First Half of 2016 Shows Alarming Increase in Road Deaths
If traffic fatalities for 2015 were alarming, 2016 shows more reason to be concerned. According to a report released by the National Highway Traffic Safety Administration, an estimated 17,775 people died in motor vehicle crashes during the first half of 2016. The 16,000 fatalities recorded same time last year already caused alarm but this year, it’s even topped by 10.4 percent.
Improving economy and more people driving are among the issues experts relate to the increase in the number of miles driven last year and this year. However, experts argue that this alone is not enough to explain the rise in road fatalities.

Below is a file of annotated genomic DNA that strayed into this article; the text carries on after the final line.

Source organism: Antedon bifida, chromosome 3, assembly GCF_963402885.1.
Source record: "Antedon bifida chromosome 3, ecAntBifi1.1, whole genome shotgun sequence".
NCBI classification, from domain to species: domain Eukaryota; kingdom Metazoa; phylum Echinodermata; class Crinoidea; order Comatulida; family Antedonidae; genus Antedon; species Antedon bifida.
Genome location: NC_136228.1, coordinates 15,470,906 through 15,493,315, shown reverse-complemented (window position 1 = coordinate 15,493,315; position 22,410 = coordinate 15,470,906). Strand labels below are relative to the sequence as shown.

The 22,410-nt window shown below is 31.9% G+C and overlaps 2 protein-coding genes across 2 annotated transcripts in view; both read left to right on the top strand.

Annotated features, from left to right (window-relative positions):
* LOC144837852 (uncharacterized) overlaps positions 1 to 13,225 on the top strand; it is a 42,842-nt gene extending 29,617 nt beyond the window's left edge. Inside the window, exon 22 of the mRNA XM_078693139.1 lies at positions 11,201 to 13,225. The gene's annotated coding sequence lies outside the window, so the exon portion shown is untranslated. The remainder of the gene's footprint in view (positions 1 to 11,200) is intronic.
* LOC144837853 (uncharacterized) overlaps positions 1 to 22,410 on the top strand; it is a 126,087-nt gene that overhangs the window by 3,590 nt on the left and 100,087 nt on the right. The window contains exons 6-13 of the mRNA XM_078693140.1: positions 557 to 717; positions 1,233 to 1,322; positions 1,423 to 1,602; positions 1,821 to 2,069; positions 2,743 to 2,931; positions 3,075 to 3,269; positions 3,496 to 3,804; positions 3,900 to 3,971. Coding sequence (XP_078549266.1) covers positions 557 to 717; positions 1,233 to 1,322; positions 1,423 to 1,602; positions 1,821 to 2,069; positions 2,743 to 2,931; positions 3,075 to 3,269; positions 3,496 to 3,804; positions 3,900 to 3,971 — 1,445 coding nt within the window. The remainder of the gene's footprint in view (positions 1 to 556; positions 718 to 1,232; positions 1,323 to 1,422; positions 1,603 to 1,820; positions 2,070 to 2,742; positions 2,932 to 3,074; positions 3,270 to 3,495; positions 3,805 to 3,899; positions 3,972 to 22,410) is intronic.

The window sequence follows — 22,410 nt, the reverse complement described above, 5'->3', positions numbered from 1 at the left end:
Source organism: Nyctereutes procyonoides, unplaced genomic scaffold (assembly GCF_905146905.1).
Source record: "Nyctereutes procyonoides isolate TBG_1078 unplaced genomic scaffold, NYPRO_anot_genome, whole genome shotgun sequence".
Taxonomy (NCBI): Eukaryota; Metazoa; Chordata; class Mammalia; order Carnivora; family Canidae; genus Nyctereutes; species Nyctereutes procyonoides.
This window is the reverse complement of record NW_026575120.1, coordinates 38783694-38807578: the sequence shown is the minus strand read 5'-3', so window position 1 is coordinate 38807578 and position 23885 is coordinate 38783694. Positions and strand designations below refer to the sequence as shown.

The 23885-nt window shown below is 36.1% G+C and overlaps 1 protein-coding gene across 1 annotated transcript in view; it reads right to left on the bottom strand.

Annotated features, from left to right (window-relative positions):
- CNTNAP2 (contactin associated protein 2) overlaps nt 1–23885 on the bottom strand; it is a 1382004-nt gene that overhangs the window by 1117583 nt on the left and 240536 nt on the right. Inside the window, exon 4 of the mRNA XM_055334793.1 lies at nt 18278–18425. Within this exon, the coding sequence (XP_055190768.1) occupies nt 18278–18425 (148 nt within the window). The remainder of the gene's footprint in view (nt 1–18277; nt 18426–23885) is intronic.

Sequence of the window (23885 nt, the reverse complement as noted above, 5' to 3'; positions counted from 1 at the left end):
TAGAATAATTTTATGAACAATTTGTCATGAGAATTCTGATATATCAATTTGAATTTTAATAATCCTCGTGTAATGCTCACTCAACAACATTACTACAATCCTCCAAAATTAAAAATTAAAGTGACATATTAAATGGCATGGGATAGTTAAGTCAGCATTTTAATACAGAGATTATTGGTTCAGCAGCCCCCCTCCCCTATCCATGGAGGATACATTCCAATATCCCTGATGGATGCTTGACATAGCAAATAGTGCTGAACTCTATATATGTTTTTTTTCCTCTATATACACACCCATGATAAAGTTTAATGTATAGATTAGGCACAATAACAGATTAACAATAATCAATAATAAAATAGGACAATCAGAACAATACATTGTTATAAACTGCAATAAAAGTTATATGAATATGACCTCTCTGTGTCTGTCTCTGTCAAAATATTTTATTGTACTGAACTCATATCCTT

For last year’s road deaths, government analysts found that the increase was most prominent among pedestrians, motorcyclists, and bicyclists. This suggests that protecting bike lanes may be able to help save lives.
While it is not clear what exactly caused the rise in motor vehicle fatalities, one thing is for sure - these deaths can be prevented. Ways we can contribute to increasing safety on roads do not need to be grand. Simple changes in behavior can help a great deal, especially when passed along to young drivers at home.
Young drivers continue to be the most vulnerable group in traffic crashes. In 2013 alone, 2,163 teens ages 16-19 were killed, while 243,243 were treated for injuries. Avoiding use of smartphones while behind the wheel and driving sober can help lower these figures.